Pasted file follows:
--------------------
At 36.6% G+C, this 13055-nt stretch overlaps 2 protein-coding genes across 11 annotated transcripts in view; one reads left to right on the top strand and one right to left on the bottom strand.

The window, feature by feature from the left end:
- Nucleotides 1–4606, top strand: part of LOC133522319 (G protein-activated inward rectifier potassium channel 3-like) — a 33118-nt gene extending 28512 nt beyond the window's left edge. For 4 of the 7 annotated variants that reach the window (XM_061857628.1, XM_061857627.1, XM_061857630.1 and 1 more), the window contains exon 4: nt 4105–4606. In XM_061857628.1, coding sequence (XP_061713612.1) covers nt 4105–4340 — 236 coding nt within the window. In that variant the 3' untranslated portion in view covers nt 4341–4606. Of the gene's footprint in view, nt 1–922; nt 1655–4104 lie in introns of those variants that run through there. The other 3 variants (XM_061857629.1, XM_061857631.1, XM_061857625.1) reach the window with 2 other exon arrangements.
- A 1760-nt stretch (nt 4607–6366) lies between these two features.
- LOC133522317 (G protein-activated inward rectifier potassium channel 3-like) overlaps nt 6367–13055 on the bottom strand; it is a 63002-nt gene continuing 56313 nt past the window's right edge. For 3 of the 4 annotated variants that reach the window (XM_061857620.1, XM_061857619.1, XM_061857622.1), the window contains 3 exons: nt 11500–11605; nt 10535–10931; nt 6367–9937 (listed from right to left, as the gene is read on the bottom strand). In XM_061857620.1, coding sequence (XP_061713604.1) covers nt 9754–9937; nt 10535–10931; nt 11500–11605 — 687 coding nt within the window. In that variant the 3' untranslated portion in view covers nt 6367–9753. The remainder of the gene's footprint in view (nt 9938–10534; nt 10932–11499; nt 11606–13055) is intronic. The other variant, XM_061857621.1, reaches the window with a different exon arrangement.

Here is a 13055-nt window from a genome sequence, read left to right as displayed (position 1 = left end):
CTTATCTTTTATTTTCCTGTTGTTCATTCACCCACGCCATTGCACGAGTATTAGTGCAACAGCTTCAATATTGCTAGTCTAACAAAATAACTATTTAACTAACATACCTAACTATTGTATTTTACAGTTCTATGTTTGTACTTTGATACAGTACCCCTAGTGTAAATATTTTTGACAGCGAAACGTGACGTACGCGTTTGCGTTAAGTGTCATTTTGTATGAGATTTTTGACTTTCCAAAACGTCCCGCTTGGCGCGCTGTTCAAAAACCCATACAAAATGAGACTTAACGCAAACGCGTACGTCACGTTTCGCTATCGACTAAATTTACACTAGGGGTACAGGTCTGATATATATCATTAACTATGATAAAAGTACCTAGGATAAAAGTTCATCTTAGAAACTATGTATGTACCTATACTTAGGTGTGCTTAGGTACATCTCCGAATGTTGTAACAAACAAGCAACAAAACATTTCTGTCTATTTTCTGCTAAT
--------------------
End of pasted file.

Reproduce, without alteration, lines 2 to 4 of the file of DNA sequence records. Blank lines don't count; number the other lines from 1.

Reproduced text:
The window, feature by feature from the left end:
- Nucleotides 1–4606, top strand: part of LOC133522319 (G protein-activated inward rectifier potassium channel 3-like) — a 33118-nt gene extending 28512 nt beyond the window's left edge. For 4 of the 7 annotated variants that reach the window (XM_061857628.1, XM_061857627.1, XM_061857630.1 and 1 more), the window contains exon 4: nt 4105–4606. In XM_061857628.1, coding sequence (XP_061713612.1) covers nt 4105–4340 — 236 coding nt within the window. In that variant the 3' untranslated portion in view covers nt 4341–4606. Of the gene's footprint in view, nt 1–922; nt 1655–4104 lie in introns of those variants that run through there. The other 3 variants (XM_061857629.1, XM_061857631.1, XM_061857625.1) reach the window with 2 other exon arrangements.
- A 1760-nt stretch (nt 4607–6366) lies between these two features.